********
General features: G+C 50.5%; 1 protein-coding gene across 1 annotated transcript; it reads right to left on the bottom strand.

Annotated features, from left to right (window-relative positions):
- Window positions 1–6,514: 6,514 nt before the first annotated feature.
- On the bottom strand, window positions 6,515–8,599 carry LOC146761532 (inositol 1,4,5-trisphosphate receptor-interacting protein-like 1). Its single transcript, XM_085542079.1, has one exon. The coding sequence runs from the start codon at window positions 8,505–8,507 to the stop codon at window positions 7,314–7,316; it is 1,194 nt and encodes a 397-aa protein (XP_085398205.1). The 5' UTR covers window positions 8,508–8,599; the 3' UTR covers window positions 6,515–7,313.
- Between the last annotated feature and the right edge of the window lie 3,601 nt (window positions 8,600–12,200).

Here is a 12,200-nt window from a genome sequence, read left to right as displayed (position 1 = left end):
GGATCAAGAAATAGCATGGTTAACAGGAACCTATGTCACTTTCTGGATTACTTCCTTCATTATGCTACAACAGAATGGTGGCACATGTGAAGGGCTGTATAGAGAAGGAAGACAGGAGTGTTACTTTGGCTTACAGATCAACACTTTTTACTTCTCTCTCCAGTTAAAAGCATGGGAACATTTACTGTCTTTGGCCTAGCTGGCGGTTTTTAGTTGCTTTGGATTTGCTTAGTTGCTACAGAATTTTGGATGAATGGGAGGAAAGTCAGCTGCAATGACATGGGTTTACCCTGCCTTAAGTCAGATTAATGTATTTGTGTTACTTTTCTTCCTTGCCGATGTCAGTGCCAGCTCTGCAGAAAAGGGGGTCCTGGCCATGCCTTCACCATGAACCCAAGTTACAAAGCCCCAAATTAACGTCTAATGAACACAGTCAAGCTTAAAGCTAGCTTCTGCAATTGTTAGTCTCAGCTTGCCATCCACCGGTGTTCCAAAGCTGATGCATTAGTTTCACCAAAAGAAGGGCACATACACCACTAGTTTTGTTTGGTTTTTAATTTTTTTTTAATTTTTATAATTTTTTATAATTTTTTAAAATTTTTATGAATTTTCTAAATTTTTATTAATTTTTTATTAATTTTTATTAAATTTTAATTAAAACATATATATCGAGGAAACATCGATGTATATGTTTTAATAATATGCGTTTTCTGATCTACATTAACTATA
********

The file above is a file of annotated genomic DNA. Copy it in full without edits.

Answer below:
General features: G+C 50.5%; 1 protein-coding gene across 1 annotated transcript; it reads right to left on the bottom strand.

Annotated features, from left to right (window-relative positions):
- Window positions 1–6,514: 6,514 nt before the first annotated feature.
- On the bottom strand, window positions 6,515–8,599 carry LOC146761532 (inositol 1,4,5-trisphosphate receptor-interacting protein-like 1). Its single transcript, XM_085542079.1, has one exon. The coding sequence runs from the start codon at window positions 8,505–8,507 to the stop codon at window positions 7,314–7,316; it is 1,194 nt and encodes a 397-aa protein (XP_085398205.1). The 5' UTR covers window positions 8,508–8,599; the 3' UTR covers window positions 6,515–7,313.
- Between the last annotated feature and the right edge of the window lie 3,601 nt (window positions 8,600–12,200).

Here is a 12,200-nt window from a genome sequence, read left to right as displayed (position 1 = left end):
GGATCAAGAAATAGCATGGTTAACAGGAACCTATGTCACTTTCTGGATTACTTCCTTCATTATGCTACAACAGAATGGTGGCACATGTGAAGGGCTGTATAGAGAAGGAAGACAGGAGTGTTACTTTGGCTTACAGATCAACACTTTTTACTTCTCTCTCCAGTTAAAAGCATGGGAACATTTACTGTCTTTGGCCTAGCTGGCGGTTTTTAGTTGCTTTGGATTTGCTTAGTTGCTACAGAATTTTGGATGAATGGGAGGAAAGTCAGCTGCAATGACATGGGTTTACCCTGCCTTAAGTCAGATTAATGTATTTGTGTTACTTTTCTTCCTTGCCGATGTCAGTGCCAGCTCTGCAGAAAAGGGGGTCCTGGCCATGCCTTCACCATGAACCCAAGTTACAAAGCCCCAAATTAACGTCTAATGAACACAGTCAAGCTTAAAGCTAGCTTCTGCAATTGTTAGTCTCAGCTTGCCATCCACCGGTGTTCCAAAGCTGATGCATTAGTTTCACCAAAAGAAGGGCACATACACCACTAGTTTTGTTTGGTTTTTAATTTTTTTTTAATTTTTATAATTTTTTATAATTTTTTAAAATTTTTATGAATTTTCTAAATTTTTATTAATTTTTTATTAATTTTTATTAAATTTTAATTAAAACATATATATCGAGGAAACATCGATGTATATGTTTTAATAATATGCGTTTTCTGATCTACATTAACTATA